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Lady in the DarkIris Barry and the Art of Film$
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Robert Sitton

Print publication date: 2014

Print ISBN-13: 9780231165785

Published to Columbia Scholarship Online: November 2015

DOI: 10.7312/columbia/9780231165785.001.0001

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“Dear Miss Barry”

“Dear Miss Barry”

Chapter:
(p.23) 3 “Dear Miss Barry”
Source:
Lady in the Dark
Author(s):

Robert Sitton

Publisher:
Columbia University Press
DOI:10.7312/columbia/9780231165785.003.0003

This chapter details Iris Barry's life following the death of her grandmother in 1916. She was working as a shorthand typist when she received an inquiry about her poetry from the American writer, Ezra Pound, then living in London. Pound noticed some of Iris' poems in the British publication Poetry and Drama and wrote to her on April 2, 1916, asking if she had any unpublished poems. Pound was in the process of gathering up verses for an American publication called Poetry and was interested in her work. Iris responded enthusiastically, sending along a “suitcaseful” of poems and a request for criticism. Thus began a tutorial by correspondence, which became the genesis of later works by Pound—the essay, “How to Read” (1931), and the books, The ABC of Reading (1934) and Guide to Kulchur (1952).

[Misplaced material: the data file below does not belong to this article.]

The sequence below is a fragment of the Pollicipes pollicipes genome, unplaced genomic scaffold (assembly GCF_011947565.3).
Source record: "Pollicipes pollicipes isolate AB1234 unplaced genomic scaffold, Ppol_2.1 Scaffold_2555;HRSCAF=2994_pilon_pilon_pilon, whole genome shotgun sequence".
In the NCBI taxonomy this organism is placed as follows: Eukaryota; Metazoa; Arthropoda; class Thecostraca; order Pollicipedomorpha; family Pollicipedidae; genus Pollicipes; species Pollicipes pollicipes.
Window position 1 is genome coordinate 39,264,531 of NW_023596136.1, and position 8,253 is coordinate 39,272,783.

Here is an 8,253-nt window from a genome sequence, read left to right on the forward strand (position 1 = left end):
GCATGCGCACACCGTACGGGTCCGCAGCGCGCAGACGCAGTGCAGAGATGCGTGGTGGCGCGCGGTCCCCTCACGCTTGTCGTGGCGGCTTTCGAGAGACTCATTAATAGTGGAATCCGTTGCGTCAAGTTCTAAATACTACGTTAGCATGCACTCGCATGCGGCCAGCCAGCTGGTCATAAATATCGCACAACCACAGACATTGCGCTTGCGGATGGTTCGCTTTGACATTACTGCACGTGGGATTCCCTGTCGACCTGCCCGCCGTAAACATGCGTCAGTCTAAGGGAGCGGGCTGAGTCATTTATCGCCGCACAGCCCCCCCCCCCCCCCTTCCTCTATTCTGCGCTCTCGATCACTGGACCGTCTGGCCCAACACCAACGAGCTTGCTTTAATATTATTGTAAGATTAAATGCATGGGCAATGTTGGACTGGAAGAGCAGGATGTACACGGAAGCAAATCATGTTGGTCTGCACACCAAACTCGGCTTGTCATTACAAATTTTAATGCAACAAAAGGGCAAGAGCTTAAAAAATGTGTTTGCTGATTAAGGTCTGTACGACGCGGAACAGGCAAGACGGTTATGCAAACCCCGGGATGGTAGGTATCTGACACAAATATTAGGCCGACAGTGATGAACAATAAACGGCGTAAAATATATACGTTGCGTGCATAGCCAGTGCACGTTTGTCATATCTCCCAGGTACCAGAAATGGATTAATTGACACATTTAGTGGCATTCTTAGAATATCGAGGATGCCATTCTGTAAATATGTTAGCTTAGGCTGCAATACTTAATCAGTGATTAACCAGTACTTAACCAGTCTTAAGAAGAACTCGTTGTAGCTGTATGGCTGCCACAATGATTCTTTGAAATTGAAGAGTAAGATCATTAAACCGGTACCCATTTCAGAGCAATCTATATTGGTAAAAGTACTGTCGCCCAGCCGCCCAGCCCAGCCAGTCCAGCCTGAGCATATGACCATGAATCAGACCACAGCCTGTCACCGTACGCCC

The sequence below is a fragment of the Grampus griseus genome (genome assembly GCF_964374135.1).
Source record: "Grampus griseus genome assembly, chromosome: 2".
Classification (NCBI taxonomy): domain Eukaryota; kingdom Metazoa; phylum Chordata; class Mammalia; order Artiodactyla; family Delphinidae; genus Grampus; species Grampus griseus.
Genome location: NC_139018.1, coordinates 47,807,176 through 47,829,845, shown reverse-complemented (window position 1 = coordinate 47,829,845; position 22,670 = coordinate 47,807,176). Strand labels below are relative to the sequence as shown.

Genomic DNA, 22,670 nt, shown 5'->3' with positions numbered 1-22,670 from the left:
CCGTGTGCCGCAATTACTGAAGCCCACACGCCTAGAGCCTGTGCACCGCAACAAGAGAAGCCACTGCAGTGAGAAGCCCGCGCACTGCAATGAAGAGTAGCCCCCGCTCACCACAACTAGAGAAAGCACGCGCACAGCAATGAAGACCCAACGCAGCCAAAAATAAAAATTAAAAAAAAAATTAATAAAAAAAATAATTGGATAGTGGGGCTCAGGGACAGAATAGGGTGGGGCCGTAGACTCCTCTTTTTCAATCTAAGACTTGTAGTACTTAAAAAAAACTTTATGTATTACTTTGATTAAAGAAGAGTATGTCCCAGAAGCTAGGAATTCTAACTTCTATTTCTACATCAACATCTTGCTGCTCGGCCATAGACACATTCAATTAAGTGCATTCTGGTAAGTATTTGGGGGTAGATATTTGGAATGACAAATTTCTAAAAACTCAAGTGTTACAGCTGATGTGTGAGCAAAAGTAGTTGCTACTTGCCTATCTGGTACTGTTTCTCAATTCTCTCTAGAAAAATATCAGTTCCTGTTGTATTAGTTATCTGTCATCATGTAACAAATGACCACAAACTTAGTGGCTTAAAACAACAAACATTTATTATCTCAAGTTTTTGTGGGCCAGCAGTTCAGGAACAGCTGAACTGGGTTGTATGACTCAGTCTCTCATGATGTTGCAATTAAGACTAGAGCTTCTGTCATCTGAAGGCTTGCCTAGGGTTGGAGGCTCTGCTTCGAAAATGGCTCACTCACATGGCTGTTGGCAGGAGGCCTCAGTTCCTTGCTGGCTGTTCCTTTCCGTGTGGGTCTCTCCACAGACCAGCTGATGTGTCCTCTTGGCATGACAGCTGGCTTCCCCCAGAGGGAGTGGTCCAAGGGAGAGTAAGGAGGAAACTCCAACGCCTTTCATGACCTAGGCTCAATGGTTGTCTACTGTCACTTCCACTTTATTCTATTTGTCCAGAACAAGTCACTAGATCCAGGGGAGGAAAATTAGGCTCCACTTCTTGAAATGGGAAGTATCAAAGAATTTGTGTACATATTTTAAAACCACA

Keywords:   grandmother, Ezra Pound, poems, poetry

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